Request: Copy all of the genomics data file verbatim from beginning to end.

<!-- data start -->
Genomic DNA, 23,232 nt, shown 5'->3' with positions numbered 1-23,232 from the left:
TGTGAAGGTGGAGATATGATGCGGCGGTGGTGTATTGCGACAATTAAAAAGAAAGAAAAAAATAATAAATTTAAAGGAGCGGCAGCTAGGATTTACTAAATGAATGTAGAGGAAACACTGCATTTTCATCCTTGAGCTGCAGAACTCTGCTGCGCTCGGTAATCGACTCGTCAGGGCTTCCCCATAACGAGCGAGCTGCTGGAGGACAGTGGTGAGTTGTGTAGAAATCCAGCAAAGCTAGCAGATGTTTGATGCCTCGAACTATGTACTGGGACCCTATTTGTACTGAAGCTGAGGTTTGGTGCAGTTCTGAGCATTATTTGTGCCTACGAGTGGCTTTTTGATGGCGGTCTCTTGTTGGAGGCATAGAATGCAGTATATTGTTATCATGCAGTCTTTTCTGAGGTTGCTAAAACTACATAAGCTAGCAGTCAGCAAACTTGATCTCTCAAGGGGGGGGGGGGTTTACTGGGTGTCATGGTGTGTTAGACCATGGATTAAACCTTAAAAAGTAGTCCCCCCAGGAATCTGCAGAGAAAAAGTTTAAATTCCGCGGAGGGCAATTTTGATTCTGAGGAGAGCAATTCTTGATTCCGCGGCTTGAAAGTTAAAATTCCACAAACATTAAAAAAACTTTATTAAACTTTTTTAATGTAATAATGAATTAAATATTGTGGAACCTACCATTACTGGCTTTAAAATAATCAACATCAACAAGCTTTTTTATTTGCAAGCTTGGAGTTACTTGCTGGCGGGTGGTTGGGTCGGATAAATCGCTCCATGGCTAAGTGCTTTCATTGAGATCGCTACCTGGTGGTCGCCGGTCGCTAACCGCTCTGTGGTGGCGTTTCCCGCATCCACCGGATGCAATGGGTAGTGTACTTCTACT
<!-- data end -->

Genomic DNA, 23,232 nt, shown 5'->3' with positions numbered 1-23,232 from the left:
TGTGAAGGTGGAGATATGATGCGGCGGTGGTGTATTGCGACAATTAAAAAGAAAGAAAAAAATAATAAATTTAAAGGAGCGGCAGCTAGGATTTACTAAATGAATGTAGAGGAAACACTGCATTTTCATCCTTGAGCTGCAGAACTCTGCTGCGCTCGGTAATCGACTCGTCAGGGCTTCCCCATAACGAGCGAGCTGCTGGAGGACAGTGGTGAGTTGTGTAGAAATCCAGCAAAGCTAGCAGATGTTTGATGCCTCGAACTATGTACTGGGACCCTATTTGTACTGAAGCTGAGGTTTGGTGCAGTTCTGAGCATTATTTGTGCCTACGAGTGGCTTTTTGATGGCGGTCTCTTGTTGGAGGCATAGAATGCAGTATATTGTTATCATGCAGTCTTTTCTGAGGTTGCTAAAACTACATAAGCTAGCAGTCAGCAAACTTGATCTCTCAAGGGGGGGGGGGGTTTACTGGGTGTCATGGTGTGTTAGACCATGGATTAAACCTTAAAAAGTAGTCCCCCCAGGAATCTGCAGAGAAAAAGTTTAAATTCCGCGGAGGGCAATTTTGATTCTGAGGAGAGCAATTCTTGATTCCGCGGCTTGAAAGTTAAAATTCCACAAACATTAAAAAAACTTTATTAAACTTTTTTAATGTAATAATGAATTAAATATTGTGGAACCTACCATTACTGGCTTTAAAATAATCAACATCAACAAGCTTTTTTATTTGCAAGCTTGGAGTTACTTGCTGGCGGGTGGTTGGGTCGGATAAATCGCTCCATGGCTAAGTGCTTTCATTGAGATCGCTACCTGGTGGTCGCCGGTCGCTAACCGCTCTGTGGTGGCGTTTCCCGCATCCACCGGATGCAATGGGTAGTGTACTTCTACT